Paul Sambrook

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PURPOSE To determine the number of bisphosphonate-associated cases of dental implant failure in South Australia. MATERIALS AND METHODS All general and specialist dentists who place dental implants in South Australia were contacted and asked to provide information on the total number of implants placed over the decade to December 2007. Cases of(More)
OBJECTIVE Corticosteroid use is associated with rapid bone loss, but the effect of low dose corticosteroids (CS) remains controversial and the extent to which increased fracture risk relates to quantitative effects, as reflected by change in bone mineral density (BMD), or to qualitative effects due to altered microarchitecture is unclear. Moreover the(More)
Several epidemiological studies have shown a lower incidence and prevalence of hip fractures in people with osteoarthritis (OA) and vice versa which has led to numerous studies examining the association between OA and osteoporosis more generally. There is felt to be an inverse relationship between these two diseases and the evidence for and against this(More)
Oral cancer is a serious life-threatening disease. Dental professionals may be the first individuals to identify/suspect these lesions before referring to oral and maxillofacial surgeons and oral medicine specialists. Because the general dentist will likely follow on with the patient's future oral health, it is important that he or she has a basic(More)
The prescribing habits of a randomly selected approximately 10 per cent sample of South Australian general dental practitioners were obtained by postal questionnaire. Sixty-eight (61 per cent) usable replies were received and analysed. Generally, there was an appropriate level of knowledge of antibiotic prescription. However, there was a tendency toward(More)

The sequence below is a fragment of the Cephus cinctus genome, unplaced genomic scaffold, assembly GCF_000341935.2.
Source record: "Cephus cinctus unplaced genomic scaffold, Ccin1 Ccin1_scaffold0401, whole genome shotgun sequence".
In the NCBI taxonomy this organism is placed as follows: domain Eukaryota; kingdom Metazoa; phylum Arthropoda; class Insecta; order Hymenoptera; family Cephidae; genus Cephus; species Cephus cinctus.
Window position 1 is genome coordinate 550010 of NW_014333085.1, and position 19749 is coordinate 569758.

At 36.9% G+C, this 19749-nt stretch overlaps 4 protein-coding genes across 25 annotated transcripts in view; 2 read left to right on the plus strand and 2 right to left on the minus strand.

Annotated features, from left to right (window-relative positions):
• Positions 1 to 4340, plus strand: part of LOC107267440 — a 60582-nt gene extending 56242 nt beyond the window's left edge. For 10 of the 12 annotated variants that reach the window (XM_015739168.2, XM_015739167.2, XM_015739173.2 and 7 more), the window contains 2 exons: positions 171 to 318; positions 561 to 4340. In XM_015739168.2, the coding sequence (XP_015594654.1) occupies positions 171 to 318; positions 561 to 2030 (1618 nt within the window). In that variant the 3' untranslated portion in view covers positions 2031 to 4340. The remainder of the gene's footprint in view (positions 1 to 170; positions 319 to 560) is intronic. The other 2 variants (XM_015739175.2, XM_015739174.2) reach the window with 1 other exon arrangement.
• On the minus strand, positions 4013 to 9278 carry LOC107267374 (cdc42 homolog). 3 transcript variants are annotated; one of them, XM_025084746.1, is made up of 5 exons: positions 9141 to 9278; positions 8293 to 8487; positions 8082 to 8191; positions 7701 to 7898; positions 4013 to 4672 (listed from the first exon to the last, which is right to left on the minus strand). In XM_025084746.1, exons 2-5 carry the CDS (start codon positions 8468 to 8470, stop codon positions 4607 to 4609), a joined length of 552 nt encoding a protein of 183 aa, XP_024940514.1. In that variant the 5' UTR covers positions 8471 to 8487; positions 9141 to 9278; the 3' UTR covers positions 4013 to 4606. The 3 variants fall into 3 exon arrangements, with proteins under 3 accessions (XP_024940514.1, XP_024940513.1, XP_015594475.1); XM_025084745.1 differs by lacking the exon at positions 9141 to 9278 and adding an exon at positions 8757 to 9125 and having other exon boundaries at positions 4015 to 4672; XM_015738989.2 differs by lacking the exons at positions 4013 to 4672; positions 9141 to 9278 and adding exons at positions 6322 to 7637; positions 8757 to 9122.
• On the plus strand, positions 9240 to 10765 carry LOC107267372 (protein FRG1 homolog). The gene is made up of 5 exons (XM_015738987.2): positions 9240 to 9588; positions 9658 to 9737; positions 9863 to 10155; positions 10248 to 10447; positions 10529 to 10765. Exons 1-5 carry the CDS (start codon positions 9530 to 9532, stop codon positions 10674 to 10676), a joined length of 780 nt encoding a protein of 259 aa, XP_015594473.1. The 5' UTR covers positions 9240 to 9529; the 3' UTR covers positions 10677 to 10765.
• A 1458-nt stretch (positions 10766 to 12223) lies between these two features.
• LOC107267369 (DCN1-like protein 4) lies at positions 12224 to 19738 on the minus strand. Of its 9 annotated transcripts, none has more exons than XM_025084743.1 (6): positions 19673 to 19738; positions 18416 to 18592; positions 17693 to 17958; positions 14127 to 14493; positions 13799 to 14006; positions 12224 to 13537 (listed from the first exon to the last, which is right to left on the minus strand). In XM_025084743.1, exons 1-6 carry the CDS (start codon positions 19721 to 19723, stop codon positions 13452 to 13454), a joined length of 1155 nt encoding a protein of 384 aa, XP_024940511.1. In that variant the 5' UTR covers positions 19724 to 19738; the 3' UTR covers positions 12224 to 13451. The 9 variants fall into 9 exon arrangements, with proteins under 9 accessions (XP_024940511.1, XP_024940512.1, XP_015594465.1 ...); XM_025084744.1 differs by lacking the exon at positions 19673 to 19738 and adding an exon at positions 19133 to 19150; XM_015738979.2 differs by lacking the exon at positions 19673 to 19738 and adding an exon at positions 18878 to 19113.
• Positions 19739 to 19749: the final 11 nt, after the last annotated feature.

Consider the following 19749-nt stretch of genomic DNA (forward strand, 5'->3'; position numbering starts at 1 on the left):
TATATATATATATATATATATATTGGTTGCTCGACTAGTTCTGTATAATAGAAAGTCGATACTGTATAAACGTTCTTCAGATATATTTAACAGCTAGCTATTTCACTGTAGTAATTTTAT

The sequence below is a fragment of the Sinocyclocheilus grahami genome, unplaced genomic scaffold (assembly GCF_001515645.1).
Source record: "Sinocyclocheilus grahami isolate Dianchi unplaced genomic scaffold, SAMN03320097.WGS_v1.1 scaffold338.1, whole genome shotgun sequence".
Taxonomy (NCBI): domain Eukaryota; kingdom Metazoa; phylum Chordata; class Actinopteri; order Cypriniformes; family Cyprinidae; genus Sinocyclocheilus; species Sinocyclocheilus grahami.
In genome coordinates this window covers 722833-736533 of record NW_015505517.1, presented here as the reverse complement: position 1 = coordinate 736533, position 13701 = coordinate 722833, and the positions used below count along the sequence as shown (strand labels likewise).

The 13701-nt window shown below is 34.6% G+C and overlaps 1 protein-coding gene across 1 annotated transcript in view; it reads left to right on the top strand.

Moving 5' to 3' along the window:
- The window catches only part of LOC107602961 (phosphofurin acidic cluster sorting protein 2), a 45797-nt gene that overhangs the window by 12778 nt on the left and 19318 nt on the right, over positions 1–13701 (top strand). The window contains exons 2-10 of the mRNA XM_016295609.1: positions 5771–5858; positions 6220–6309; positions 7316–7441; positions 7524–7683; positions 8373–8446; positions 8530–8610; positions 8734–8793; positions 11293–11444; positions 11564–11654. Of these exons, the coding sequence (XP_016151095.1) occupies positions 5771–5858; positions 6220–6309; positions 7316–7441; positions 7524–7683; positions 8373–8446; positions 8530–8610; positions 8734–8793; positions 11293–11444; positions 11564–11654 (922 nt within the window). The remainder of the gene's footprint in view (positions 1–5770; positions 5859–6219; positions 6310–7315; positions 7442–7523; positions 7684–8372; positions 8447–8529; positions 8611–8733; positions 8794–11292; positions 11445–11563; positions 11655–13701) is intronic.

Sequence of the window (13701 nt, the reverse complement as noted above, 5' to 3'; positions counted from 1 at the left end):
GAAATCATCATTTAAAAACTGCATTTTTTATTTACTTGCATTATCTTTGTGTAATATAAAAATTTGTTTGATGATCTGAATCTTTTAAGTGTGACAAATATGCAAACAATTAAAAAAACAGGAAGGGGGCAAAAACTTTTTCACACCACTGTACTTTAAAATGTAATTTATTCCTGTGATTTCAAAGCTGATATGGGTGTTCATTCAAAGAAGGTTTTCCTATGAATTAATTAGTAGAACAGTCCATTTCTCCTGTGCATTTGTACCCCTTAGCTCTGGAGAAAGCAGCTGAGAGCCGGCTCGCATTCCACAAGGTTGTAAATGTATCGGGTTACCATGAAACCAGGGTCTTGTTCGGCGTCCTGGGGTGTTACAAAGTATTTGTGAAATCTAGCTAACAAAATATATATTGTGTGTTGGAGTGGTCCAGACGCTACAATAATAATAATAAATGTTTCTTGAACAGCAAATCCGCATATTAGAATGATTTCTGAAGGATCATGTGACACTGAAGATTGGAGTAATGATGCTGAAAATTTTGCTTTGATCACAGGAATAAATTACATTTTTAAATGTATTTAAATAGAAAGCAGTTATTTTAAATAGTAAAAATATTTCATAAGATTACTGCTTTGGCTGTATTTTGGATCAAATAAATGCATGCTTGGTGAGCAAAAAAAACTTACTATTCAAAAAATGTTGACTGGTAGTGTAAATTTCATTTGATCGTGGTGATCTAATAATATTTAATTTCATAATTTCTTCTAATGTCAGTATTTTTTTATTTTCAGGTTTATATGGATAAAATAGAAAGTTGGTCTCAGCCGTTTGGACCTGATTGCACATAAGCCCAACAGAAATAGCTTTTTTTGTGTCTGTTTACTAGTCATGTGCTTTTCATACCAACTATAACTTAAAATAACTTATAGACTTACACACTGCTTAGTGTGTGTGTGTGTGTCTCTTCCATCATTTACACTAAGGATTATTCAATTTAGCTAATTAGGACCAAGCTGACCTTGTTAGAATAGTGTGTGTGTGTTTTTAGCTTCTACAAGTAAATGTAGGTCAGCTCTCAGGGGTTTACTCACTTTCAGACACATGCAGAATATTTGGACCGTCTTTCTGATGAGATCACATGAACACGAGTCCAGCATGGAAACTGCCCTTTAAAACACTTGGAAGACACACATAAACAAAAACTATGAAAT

Usually dentists in Australia give patients oral antibiotics after dentoalveolar surgery as a prophylaxis against wound infection. When this practice is compared to the principle of antibiotic prophylaxis in major surgery it is found to be at variance in a number of ways. In major surgery, the risk of infection should be high, and the consequences of(More)
The Continuing Education (CE) activity of all members of the Section of Oral and Maxillofacial Surgery (OMFS) of the Royal Australasian College of Dental Surgeons (RACDS) for 1994 was surveyed. There was an 78.1 per cent response rate. The total average CE activity was 165.9 per cent hours per year, range 0 hours to 992 hours. This was the sum of attendance(More)
BACKGROUND The objective of this study was to review the management of patients presenting with severe odontogenic infections and who are also pregnant. METHODS A retrospective clinical audit was conducted of all female patients admitted to the Royal Adelaide Hospital by the Oral and Maxillofacial Surgery Unit from 1999 to 2009 with severe odontogenic(More)
BACKGROUND Occasionally, patients suffer systemic adverse effects from injections of local anaesthetic solutions. This may range from minor transient vasovagal attacks to life-threatening collapse. METHODS The suspected adverse reactions reported to the Office of Product Review of the Therapeutic Goods Administration (TGA) were analysed in detail. (More)
The development of a national computer database for trainees' clinical logbooks is described. Data are collected contemporaneously by trainees under the supervision of the director of their training programme. The full scope of oral and maxillofacial surgery is covered, and a national standard of experience has been developed. The benefits of this system to(More)